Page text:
Near-field communication is old-hat technology to seamlessly pay for stuff with phones in Europe and Asia. Now, it might finally take off here. First, Google and now, according to Bloomberg, Apple's building NFC payment systems for iPhone and iPad.

Richard Doherty, director of the consulting firm Envisioneering Group, says that Apple's planning to let you use iPhones and iPads to buy stuff using NFC, which he says will be embedded in the next iPhone and iPad. His info comes from "engineers who are working on hardware for the Apple project." Apparently, Apple's already prototyped "a payment terminal that small businesses, such as hairdressers and mom-and-pop stores, could use to scan NFC-enabled iPhones and iPads," which it would "heavily subsidize" or give away to retailers. (Giving away the machines, combined with the new system for debit card fees mandated by the Durbin amendment would make it relatively painless for retailers to let you use your iPhone to pay for stuff.)

I was a little skeptical about Google's efforts to push NFC in the Nexus S succeeding on a broader scale, given that they had NFC in a single phone—notably, none of the new whizbang Android phones from CES appear to have NFC powers—but Google is apparently going full-bore on NFC payment systems. If Apple also pushes NFC for payment systems just as hard, or even harder than Google—particularly given its magical ability to get partners like Starbucks to accept new systems of things—NFC might actually stand a chance here.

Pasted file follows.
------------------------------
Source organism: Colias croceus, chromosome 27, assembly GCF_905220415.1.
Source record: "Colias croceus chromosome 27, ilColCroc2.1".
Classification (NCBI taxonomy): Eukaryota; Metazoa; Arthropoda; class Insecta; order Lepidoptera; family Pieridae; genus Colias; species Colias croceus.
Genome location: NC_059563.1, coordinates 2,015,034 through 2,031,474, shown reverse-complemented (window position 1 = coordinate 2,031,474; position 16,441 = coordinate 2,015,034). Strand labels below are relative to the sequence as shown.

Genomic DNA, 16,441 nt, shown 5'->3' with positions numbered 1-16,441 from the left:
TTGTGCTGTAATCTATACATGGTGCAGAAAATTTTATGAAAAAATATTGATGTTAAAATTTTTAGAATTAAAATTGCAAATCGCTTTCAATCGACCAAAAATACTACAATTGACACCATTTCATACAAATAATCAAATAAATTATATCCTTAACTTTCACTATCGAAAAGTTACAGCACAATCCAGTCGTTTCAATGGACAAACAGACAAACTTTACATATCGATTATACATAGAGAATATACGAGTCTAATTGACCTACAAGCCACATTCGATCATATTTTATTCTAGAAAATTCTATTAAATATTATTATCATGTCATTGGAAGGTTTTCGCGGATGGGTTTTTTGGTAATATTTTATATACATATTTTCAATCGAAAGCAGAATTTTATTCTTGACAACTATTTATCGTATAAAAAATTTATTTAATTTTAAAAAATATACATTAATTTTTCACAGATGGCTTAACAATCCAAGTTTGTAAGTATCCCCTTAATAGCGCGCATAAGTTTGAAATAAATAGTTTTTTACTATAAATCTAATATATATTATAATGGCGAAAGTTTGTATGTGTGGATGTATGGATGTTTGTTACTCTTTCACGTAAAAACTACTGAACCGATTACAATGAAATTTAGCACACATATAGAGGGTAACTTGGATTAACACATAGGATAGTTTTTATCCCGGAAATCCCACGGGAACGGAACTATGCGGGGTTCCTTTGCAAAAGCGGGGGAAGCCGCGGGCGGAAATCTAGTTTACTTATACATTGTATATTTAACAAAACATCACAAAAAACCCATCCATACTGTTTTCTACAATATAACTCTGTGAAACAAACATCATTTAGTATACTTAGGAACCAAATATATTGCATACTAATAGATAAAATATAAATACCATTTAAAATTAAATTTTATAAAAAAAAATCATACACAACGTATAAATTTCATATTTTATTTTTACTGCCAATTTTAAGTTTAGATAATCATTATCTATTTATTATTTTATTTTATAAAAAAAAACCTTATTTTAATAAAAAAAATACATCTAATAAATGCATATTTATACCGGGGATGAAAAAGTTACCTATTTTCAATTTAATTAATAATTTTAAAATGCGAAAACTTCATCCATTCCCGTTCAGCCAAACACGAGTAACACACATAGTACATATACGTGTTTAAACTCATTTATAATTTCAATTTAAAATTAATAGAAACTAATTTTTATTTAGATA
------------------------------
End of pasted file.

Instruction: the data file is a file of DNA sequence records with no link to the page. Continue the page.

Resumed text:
It's a no-brainer that mobile payments are one of the next Big Things, like location. (See, for instance, all the hype over Square, Twitter co-founder Jack Dorsey's mobile payments startup. Or PayPal quickly trying to move into the space. Or Starbucks new iPhone app payments. One wonders what an Apple and Google push into mobile payments means for all of these things, though.)

Given the way Apple already acts like a kind of middle man, dealing with payments for things like music and software with iTunes and the App Store, why not grab a slice of payments in the real world too? Imagine using your iTunes account to pay for basically everything. I'll believe all of this for reals when I see it happen, of course, but the possibilities are both very real and very wild. [Bloomberg]